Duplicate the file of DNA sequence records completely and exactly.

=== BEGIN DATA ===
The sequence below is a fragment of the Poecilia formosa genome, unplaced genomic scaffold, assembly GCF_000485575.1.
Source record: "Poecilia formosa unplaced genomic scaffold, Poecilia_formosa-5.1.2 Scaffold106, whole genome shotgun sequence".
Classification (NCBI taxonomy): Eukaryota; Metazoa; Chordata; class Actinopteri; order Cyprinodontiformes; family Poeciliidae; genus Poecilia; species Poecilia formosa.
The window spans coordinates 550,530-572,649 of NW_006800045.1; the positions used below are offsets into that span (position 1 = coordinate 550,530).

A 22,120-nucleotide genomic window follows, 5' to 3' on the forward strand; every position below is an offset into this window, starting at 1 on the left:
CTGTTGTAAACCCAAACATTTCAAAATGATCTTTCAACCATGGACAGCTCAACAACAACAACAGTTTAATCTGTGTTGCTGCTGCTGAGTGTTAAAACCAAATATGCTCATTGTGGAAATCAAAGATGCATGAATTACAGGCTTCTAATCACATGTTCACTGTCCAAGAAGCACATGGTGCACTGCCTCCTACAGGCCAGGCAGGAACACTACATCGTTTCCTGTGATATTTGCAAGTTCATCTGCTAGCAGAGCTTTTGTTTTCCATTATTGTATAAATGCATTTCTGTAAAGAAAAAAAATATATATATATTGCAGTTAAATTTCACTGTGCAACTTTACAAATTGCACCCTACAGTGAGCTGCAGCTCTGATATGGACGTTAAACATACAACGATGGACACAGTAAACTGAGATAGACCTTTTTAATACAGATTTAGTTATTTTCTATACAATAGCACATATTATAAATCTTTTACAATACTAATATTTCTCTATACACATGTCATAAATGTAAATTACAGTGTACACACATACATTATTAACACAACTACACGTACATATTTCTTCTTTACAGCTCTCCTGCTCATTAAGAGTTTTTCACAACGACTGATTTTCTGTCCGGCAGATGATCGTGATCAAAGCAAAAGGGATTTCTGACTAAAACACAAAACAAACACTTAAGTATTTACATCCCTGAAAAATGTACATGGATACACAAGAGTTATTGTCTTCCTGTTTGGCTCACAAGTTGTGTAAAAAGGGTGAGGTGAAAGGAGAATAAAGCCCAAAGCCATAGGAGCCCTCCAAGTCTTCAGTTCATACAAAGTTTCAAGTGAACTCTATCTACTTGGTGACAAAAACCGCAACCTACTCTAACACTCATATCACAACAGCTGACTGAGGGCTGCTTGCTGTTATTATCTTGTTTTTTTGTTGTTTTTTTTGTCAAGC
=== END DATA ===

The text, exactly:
The sequence below is a fragment of the Poecilia formosa genome, unplaced genomic scaffold, assembly GCF_000485575.1.
Source record: "Poecilia formosa unplaced genomic scaffold, Poecilia_formosa-5.1.2 Scaffold106, whole genome shotgun sequence".
Classification (NCBI taxonomy): Eukaryota; Metazoa; Chordata; class Actinopteri; order Cyprinodontiformes; family Poeciliidae; genus Poecilia; species Poecilia formosa.
The window spans coordinates 550,530-572,649 of NW_006800045.1; the positions used below are offsets into that span (position 1 = coordinate 550,530).

A 22,120-nucleotide genomic window follows, 5' to 3' on the forward strand; every position below is an offset into this window, starting at 1 on the left:
CTGTTGTAAACCCAAACATTTCAAAATGATCTTTCAACCATGGACAGCTCAACAACAACAACAGTTTAATCTGTGTTGCTGCTGCTGAGTGTTAAAACCAAATATGCTCATTGTGGAAATCAAAGATGCATGAATTACAGGCTTCTAATCACATGTTCACTGTCCAAGAAGCACATGGTGCACTGCCTCCTACAGGCCAGGCAGGAACACTACATCGTTTCCTGTGATATTTGCAAGTTCATCTGCTAGCAGAGCTTTTGTTTTCCATTATTGTATAAATGCATTTCTGTAAAGAAAAAAAATATATATATATTGCAGTTAAATTTCACTGTGCAACTTTACAAATTGCACCCTACAGTGAGCTGCAGCTCTGATATGGACGTTAAACATACAACGATGGACACAGTAAACTGAGATAGACCTTTTTAATACAGATTTAGTTATTTTCTATACAATAGCACATATTATAAATCTTTTACAATACTAATATTTCTCTATACACATGTCATAAATGTAAATTACAGTGTACACACATACATTATTAACACAACTACACGTACATATTTCTTCTTTACAGCTCTCCTGCTCATTAAGAGTTTTTCACAACGACTGATTTTCTGTCCGGCAGATGATCGTGATCAAAGCAAAAGGGATTTCTGACTAAAACACAAAACAAACACTTAAGTATTTACATCCCTGAAAAATGTACATGGATACACAAGAGTTATTGTCTTCCTGTTTGGCTCACAAGTTGTGTAAAAAGGGTGAGGTGAAAGGAGAATAAAGCCCAAAGCCATAGGAGCCCTCCAAGTCTTCAGTTCATACAAAGTTTCAAGTGAACTCTATCTACTTGGTGACAAAAACCGCAACCTACTCTAACACTCATATCACAACAGCTGACTGAGGGCTGCTTGCTGTTATTATCTTGTTTTTTTGTTGTTTTTTTTGTCAAGC